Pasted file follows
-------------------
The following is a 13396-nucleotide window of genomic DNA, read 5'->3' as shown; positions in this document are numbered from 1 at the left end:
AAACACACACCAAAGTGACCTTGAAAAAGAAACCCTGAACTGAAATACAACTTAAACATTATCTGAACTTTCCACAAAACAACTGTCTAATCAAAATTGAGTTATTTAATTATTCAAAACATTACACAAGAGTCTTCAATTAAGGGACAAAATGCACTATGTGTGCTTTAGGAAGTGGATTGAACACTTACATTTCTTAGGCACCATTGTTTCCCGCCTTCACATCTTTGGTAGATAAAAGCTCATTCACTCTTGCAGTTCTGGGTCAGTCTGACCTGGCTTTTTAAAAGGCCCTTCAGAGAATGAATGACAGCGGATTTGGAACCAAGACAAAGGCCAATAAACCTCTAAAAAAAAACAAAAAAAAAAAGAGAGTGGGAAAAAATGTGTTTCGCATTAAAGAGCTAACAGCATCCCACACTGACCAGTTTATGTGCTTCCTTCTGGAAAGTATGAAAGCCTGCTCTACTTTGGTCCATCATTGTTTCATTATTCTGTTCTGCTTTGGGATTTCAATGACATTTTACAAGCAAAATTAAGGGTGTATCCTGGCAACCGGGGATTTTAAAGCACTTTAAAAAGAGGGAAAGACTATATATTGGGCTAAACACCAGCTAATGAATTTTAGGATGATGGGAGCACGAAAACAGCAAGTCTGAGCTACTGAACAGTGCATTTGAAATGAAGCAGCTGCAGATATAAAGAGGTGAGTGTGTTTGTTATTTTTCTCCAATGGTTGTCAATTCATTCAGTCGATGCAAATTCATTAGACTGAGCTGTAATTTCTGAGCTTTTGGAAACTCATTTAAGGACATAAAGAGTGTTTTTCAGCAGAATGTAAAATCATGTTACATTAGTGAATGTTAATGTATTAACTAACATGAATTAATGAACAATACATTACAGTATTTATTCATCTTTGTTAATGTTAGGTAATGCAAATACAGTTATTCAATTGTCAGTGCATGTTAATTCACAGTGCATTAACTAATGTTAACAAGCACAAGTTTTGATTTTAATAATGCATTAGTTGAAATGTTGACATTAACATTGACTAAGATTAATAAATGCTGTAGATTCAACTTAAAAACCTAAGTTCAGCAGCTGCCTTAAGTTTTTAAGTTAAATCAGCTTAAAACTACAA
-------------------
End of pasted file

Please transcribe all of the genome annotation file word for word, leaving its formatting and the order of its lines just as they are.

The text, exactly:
The following is a 13396-nucleotide window of genomic DNA, read 5'->3' as shown; positions in this document are numbered from 1 at the left end:
AAACACACACCAAAGTGACCTTGAAAAAGAAACCCTGAACTGAAATACAACTTAAACATTATCTGAACTTTCCACAAAACAACTGTCTAATCAAAATTGAGTTATTTAATTATTCAAAACATTACACAAGAGTCTTCAATTAAGGGACAAAATGCACTATGTGTGCTTTAGGAAGTGGATTGAACACTTACATTTCTTAGGCACCATTGTTTCCCGCCTTCACATCTTTGGTAGATAAAAGCTCATTCACTCTTGCAGTTCTGGGTCAGTCTGACCTGGCTTTTTAAAAGGCCCTTCAGAGAATGAATGACAGCGGATTTGGAACCAAGACAAAGGCCAATAAACCTCTAAAAAAAAACAAAAAAAAAAAGAGAGTGGGAAAAAATGTGTTTCGCATTAAAGAGCTAACAGCATCCCACACTGACCAGTTTATGTGCTTCCTTCTGGAAAGTATGAAAGCCTGCTCTACTTTGGTCCATCATTGTTTCATTATTCTGTTCTGCTTTGGGATTTCAATGACATTTTACAAGCAAAATTAAGGGTGTATCCTGGCAACCGGGGATTTTAAAGCACTTTAAAAAGAGGGAAAGACTATATATTGGGCTAAACACCAGCTAATGAATTTTAGGATGATGGGAGCACGAAAACAGCAAGTCTGAGCTACTGAACAGTGCATTTGAAATGAAGCAGCTGCAGATATAAAGAGGTGAGTGTGTTTGTTATTTTTCTCCAATGGTTGTCAATTCATTCAGTCGATGCAAATTCATTAGACTGAGCTGTAATTTCTGAGCTTTTGGAAACTCATTTAAGGACATAAAGAGTGTTTTTCAGCAGAATGTAAAATCATGTTACATTAGTGAATGTTAATGTATTAACTAACATGAATTAATGAACAATACATTACAGTATTTATTCATCTTTGTTAATGTTAGGTAATGCAAATACAGTTATTCAATTGTCAGTGCATGTTAATTCACAGTGCATTAACTAATGTTAACAAGCACAAGTTTTGATTTTAATAATGCATTAGTTGAAATGTTGACATTAACATTGACTAAGATTAATAAATGCTGTAGATTCAACTTAAAAACCTAAGTTCAGCAGCTGCCTTAAGTTTTTAAGTTAAATCAGCTTAAAACTACAA